Successful Kiwis have been all over the international news lately, be it in music, literature or sports. In this context, it's hard to imagine there's such a thing as the Tall Poppy Syndrome (TPS) in New Zealand.
Yet, when Brendon McCullum scored 300 against India this week - a monumental achievement by any standards - he remained humble.
He even said in an interview that he felt a bit embarrassed because he was nowhere near the calibre of the legends of New Zealand cricket.
After more than a year here, I have experienced the TPS in many ways.
During the journalism programme at Canterbury University, we often had to show our assignments to others for feedback. Many times a classmate would barely want me to look at their work.
"It's terrible, I hate it," they would say.
Worried, I would rehearse encouraging feedback in my head and prepare myself for the worst.
But then, when I finally saw the assignment, I was blown away by the quality.
"It's freaking HAMAZING!" I would say.
But they would shake their heads sadly, like I was lying to comfort them.
"No, it really is," I would say, almost starting an argument about the value of their work.
After a while, I realised it was normal to downplay skills and successes. It did not mean you could not be successful, it was just culturally inappropriate to mention it. Roger Federer could be mistaken for a Kiwi; Kim Dotcom not so much.
If someone asks me if I'm happy with my work, I won't pretend I hate it if I am proud of it. If someone pays me a compliment, I'll say thanks and smile. However, some of my European friends who have affectionately called me "insufferably smug" on occasions might barely recognise me after a year here.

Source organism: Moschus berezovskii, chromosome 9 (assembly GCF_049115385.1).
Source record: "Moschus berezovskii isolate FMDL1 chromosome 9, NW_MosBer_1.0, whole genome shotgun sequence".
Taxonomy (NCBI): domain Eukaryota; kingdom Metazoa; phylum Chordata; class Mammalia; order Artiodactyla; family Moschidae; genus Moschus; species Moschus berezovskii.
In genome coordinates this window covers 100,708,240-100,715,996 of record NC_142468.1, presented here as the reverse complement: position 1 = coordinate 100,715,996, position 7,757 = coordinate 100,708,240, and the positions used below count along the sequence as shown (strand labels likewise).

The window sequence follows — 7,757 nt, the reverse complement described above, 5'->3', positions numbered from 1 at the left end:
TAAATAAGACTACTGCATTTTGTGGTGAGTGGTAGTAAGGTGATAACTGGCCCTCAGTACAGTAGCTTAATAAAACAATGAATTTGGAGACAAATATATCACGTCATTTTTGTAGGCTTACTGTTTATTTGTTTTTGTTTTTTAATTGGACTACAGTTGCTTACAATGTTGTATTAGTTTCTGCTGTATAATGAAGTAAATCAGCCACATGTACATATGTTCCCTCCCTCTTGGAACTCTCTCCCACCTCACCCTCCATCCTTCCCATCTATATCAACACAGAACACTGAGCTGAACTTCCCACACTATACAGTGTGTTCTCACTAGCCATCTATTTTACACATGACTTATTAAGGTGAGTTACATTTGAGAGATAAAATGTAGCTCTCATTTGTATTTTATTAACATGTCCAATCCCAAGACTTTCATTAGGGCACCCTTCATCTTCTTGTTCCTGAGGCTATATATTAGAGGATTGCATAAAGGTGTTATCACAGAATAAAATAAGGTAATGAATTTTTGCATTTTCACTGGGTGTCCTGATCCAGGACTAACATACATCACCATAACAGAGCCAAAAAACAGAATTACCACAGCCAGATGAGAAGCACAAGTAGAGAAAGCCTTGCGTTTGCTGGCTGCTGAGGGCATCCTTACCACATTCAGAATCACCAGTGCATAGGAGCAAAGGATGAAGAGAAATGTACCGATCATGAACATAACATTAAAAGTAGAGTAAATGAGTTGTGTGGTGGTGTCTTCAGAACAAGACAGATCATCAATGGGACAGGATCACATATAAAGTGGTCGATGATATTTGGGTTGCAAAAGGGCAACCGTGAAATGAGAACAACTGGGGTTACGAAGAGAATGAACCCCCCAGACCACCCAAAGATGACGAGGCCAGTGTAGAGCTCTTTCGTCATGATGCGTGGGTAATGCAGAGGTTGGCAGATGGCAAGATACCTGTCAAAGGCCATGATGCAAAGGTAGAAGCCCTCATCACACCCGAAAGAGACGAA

I've learned to keep my smugness in check for fear of being labelled arrogant or offensive.
A few weeks ago, a letter printed in The Press stated "I love that girl. Cécile Meier."
Yay! Someone liked - no, loved - my work. Someone loved me!
Back in France or in Switzerland, I would have showed it to my friends and colleagues. Here, I read it quietly hiding in a corner and told no-one. I just gave my wall shadow a tiny fistbump.
Thankfully there is a way around the TPS: it's called the humble brag and it is what I've just done here, shamelessly boasting about the letter to illustrate my point. I could also pretend to complain about something in a way that highlights my achievements:
"It's so weird to get fanmail. It's like I have a stalker. Creepy!"
In contrast to the myth, I haven't seen New Zealanders flock to cut down tall poppies only because they're successful.
If you go on Twitter you'll see that humble brags happen all over the world, not only in New Zealand.
Exceptional performances are celebrated. Acting as if being tall and colourful in your domain makes you somehow superior that will earn you a visit from the weed trimmer of public opinion. Humility is a virtue, but pride in success should be permitted. Getting 300 runs, winning a Grammy, winning the Booker Prize - all of these are incredible achievements.
Should McCullum, Lorde and Eleanor Catton act as though it was no big deal?
- The Press